Isaacman: Polaris is very much a joint effort with SpaceX. We decide on a lot of things together with respect to the Polaris Program. In the case of the crew, we built a crew to meet the mission objectives. Of course, having familiarity and trust with everyone from Inspiration4 played a part, but I think if you look at each crew member's background, you can see why they are so well suited for this mission and the objectives we aim to accomplish. What are you hoping to accomplish in the future Polaris missions? 

Isaacman: Each mission should build off the previous one and hopefully much can be learned from the science, the research and all the technology we aim to demonstrate. When Polaris is over, the first crewed Starship should have flown and that is the vehicle that will open space to the many. [Starship is the SpaceX human spacecraft being developed for deep-space missions; the final Polaris flight will rely on it.] It will return humans to the moon and ultimately to Mars and beyond. It is amazing to really even think about.

SpaceX performs a multi-engine static fire with its Booster 7 Starship Super Heavy prototype at its Starbase facility in South Texas on Aug. 31, 2022. (Image credit: Anthony Gomez/Rocket Ranch, TX)

Sarah Gillis, mission specialist

Sarah Gillis is lead space operations engineer at SpaceX. She was responsible for astronaut training for missions including Inspiration4 and NASA's Demo-2 crewed test flight and Crew-1. Her mission control operations experience includes navigation officer for Dragon cargo resupply missions and crew communication for Dragon human spaceflight missions.

Gillis originally planned to be a classical violinist, but high school mentor and NASA astronaut Joe Tanner helped her decide to sign up for aerospace engineering. Gillis joined SpaceX in 2015.

Sarah Gillis (right) during flight training for Polaris Dawn. (Image credit: Polaris Program / John Kraus) How long have you been wanting to go to space?

Sarah Gillis: I don't think I had really considered the possibility of going to space before my junior year of high school, when I met an astronaut for the first time. It always seemed like something far outside the realm of possibility, though, so it wasn't something I focused a lot of energy toward over the years. Instead I tried to pursue and learn things that I found interesting, and somewhere along the way I ended up building a skill set that is highly applicable to human spaceflight. What's training been like?

Sarah Gillis: It's been incredibly fun to be on this side of training, getting to focus on team cohesion and learning the new mission-specific objectives. I find it really inspiring and motivating to learn alongside this crew. Everyone brings their expertise to the table. It's quite a collaborative environment. We all get along really well, which makes for a lot of laughter during training ... in between all of the learning, of course! What is the most challenging or interesting part of training?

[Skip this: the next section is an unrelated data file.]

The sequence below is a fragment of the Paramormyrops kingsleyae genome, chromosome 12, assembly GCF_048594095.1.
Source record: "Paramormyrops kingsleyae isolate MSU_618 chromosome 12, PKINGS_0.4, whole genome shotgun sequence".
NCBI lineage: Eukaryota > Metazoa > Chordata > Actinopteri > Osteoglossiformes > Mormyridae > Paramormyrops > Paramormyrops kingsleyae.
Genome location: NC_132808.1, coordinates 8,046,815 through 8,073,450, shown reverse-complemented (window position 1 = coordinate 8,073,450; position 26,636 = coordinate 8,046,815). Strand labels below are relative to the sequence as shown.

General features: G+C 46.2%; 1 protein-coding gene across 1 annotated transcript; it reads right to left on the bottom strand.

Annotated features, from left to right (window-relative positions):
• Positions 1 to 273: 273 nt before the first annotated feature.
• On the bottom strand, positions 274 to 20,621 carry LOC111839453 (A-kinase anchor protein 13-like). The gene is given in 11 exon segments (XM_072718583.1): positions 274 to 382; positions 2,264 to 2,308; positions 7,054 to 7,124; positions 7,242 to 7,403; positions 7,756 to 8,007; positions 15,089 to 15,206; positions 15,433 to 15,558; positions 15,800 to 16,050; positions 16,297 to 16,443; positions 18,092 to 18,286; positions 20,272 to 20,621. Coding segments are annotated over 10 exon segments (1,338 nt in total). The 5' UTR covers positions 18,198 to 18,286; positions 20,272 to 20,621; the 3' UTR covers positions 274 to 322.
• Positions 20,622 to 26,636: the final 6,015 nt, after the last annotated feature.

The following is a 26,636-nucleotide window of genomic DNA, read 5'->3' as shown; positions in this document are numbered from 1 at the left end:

Gillis: I think the most interesting thing I've observed so far is that even though we individually bring a lot of Dragon knowledge to the table, we still have plenty to learn when it comes to working efficiently and effectively as a team. It's really fun to engage in the process of refining our crew resource management as we continue gelling as a team. 

SpaceX Dragon Endurance seen docked to the forward-facing port of the International Space Station's Harmony node. Gillis is involved with mission training for Crew Dragon. (Image credit: NASA) How does the Polaris Dawn crew training compare with the NASA astronauts who fly aboard Crew Dragon?

Gillis: Our Dragon training program is identical to the NASA astronaut training program, aside from topics that relate to rendezvous and docking with the International Space Station, based on our free-flyer trajectory. In addition, we have added an entire training program to prepare us to use the new EVA suit and execute the EVA operation, as well as mission-specific training for the 40 or so research experiments we will be performing in-flight. Finally, the SpaceX medical team has done an awesome job creating a new medical training program that is similar to what NASA crew members undergo. What skillset does mission operations really teach you for spaceflight?

Gillis: There are a lots of skills that directly apply both in mission control as well as in spaceflight. Because space is an unforgiving environment, you have to learn how to work as part of a very high-functioning team to avoid mistakes. You learn how to communicate effectively and concisely, to ensure the correct decisions can be made quickly and safely. You learn how to execute checklists and follow procedures, which combined with a deep understanding of the spacecraft systems allows you to quickly problem solve and troubleshoot any issues arise.

Polaris Dawn's Sarah Gillis performs for patients at St. Jude Children's Research Hospital in Memphis, Tennessee. (Image credit: Polaris Program / John Kraus) What part of the mission are you most looking forward to?

Gillis: I'm really just trying to enjoy every part of this whole experience, from the training through to a safe splashdown at the end of the mission. While on-orbit, I think I am most looking forward to living and working in the microgravity environment.

What special items will you be bringing with you for the mission?